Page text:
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The Ins And Outs Of Home Equity Loans, Debt Consolidation, And Bankruptcy

Debt Consolidation is an attractive option if you cant control your budget, but still have a reasonable income coming in. The problem is that you are getting symptomatic relief. A real cure involves making a year long comparison of what your daily, monthly and yearly expenses are, versus what income you have coming in.

Can you cut your expenses? Can you increase your income? Debt Consolidation is usually the last option a person can take before filing for bankruptcy. Bankruptcy stays on your credit record for 10 years, and can make it difficult to get home mortgage financing, loans, credit cards, etc. Bankruptcy can be either Chapter 13 where you also have to make a payment plan, and so on. You can keep assets such as your house, and car if you have a payment plan.

The other, worse option is Chapter 7 bankruptcy, which is straight total bankruptcy. Under the new bankruptcy law that went into effect in October 2005, this is quite harsh, and it may not be possible under Chapter 7 to keep your house or much else besides your car and furniture. The goal of Debt Consolidation is to get lower interest rates, make higher debt payments, and get out of the hole, usually within about four years. According a Credit Counselor, the majority of people who get a home equity loan to pay off high interest credit cards end up with the same debt burden within a couple of years. So, unless you are willing to stop taking new debt, cut your budget, or make new income, youre in trouble. The next stop is the bankruptcy court.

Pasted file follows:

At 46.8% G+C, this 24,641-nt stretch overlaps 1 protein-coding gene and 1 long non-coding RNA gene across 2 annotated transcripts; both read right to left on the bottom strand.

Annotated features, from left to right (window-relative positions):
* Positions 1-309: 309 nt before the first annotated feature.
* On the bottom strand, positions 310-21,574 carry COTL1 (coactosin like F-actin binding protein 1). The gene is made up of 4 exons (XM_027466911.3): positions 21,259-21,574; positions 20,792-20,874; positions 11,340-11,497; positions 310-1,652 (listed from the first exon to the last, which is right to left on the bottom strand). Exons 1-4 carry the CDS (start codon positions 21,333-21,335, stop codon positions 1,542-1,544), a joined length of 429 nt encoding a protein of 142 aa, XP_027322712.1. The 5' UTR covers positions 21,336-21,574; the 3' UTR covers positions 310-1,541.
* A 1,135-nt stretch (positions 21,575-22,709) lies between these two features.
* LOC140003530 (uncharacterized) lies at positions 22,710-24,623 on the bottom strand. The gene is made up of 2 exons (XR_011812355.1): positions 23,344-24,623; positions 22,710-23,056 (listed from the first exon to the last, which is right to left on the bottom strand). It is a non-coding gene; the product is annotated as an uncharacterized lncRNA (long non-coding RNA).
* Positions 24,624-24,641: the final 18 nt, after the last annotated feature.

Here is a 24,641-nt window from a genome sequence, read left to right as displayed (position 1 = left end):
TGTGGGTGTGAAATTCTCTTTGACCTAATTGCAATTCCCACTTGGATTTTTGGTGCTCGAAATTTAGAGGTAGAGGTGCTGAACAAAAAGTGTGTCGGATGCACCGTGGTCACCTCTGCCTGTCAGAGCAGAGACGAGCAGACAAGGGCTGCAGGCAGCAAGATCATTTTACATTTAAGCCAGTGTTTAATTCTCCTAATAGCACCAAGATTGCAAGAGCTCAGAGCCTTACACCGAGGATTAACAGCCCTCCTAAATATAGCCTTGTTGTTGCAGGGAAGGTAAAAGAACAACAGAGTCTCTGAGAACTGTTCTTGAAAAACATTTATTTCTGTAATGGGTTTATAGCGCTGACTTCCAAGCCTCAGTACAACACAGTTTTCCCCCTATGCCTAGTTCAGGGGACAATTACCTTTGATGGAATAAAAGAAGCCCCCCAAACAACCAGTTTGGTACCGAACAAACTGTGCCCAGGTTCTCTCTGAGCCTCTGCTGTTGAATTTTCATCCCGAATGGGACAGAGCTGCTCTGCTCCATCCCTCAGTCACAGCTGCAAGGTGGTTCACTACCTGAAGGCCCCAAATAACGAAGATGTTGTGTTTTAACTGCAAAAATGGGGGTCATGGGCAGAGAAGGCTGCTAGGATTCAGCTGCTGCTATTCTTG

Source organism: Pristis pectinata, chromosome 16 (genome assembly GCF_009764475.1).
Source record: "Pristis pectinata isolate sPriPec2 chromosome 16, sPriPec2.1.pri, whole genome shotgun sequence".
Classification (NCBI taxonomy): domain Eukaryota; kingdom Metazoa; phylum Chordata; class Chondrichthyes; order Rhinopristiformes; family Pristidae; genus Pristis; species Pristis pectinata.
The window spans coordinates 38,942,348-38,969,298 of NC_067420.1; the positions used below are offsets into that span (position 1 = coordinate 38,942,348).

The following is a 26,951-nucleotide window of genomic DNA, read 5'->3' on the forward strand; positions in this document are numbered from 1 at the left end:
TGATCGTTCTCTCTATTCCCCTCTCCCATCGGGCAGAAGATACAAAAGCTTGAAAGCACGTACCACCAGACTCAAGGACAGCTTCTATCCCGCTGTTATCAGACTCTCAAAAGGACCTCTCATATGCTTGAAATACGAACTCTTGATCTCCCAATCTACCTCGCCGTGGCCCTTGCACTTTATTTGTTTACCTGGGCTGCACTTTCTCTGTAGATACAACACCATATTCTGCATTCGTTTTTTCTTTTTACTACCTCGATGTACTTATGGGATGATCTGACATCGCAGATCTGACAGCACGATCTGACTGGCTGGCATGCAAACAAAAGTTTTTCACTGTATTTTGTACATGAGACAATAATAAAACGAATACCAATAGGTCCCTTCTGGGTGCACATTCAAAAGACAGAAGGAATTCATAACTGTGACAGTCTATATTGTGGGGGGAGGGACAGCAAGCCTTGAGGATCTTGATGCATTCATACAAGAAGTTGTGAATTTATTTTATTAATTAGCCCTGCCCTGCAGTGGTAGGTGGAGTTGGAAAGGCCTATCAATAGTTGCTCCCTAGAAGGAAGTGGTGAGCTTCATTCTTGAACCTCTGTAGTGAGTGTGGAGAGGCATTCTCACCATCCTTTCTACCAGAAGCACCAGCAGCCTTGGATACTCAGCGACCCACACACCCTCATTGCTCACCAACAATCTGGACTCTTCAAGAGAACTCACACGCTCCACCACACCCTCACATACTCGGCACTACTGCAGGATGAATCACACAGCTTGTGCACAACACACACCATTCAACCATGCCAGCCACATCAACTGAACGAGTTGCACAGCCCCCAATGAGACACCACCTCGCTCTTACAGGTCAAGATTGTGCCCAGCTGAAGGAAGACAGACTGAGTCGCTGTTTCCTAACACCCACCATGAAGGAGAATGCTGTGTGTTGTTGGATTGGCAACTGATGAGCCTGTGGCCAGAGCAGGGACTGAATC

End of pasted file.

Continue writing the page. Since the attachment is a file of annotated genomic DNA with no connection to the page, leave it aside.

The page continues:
This is still probably preferable to getting out of town and trying to start all over, possible with an assumed name. There was a huge wave of bankruptcies before October 17th, 2005, when the new harsher bankruptcy law went into effect. Now after a large decline, bankruptcies are picking up again. Business for credit counseling and debt consolidation is definitely going to pick up, because people considering bankruptcy must go for credit counseling first, to see if they have a non-bankruptcy option. So particularly going into Chapter 13 bankruptcy is not going to necessarily yield consumers any advantage over debt consolidation. You may want to get forgiveness of your loans. Instead, you end up failing a means test, in credit counseling classes, and with a payment plan.